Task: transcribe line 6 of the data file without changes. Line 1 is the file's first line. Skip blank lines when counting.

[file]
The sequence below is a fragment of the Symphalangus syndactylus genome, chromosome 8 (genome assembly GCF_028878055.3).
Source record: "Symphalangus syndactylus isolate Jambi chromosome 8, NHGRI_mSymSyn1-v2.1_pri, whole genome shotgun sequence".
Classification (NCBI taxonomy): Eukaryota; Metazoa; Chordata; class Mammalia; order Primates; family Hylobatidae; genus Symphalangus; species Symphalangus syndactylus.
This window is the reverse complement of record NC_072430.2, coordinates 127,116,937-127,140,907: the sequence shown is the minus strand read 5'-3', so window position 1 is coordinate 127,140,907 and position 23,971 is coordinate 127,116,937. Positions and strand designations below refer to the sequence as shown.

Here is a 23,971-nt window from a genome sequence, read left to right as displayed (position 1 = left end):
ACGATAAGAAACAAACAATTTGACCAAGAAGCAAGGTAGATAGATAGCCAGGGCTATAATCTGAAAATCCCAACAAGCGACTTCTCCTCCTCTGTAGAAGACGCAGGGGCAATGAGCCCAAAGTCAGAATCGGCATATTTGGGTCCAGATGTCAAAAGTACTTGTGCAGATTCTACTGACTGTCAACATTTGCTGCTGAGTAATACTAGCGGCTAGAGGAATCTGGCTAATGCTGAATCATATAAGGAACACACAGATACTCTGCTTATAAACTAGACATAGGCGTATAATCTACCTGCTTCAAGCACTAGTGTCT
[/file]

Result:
ACGATAAGAAACAAACAATTTGACCAAGAAGCAAGGTAGATAGATAGCCAGGGCTATAATCTGAAAATCCCAACAAGCGACTTCTCCTCCTCTGTAGAAGACGCAGGGGCAATGAGCCCAAAGTCAGAATCGGCATATTTGGGTCCAGATGTCAAAAGTACTTGTGCAGATTCTACTGACTGTCAACATTTGCTGCTGAGTAATACTAGCGGCTAGAGGAATCTGGCTAATGCTGAATCATATAAGGAACACACAGATACTCTGCTTATAAACTAGACATAGGCGTATAATCTACCTGCTTCAAGCACTAGTGTCT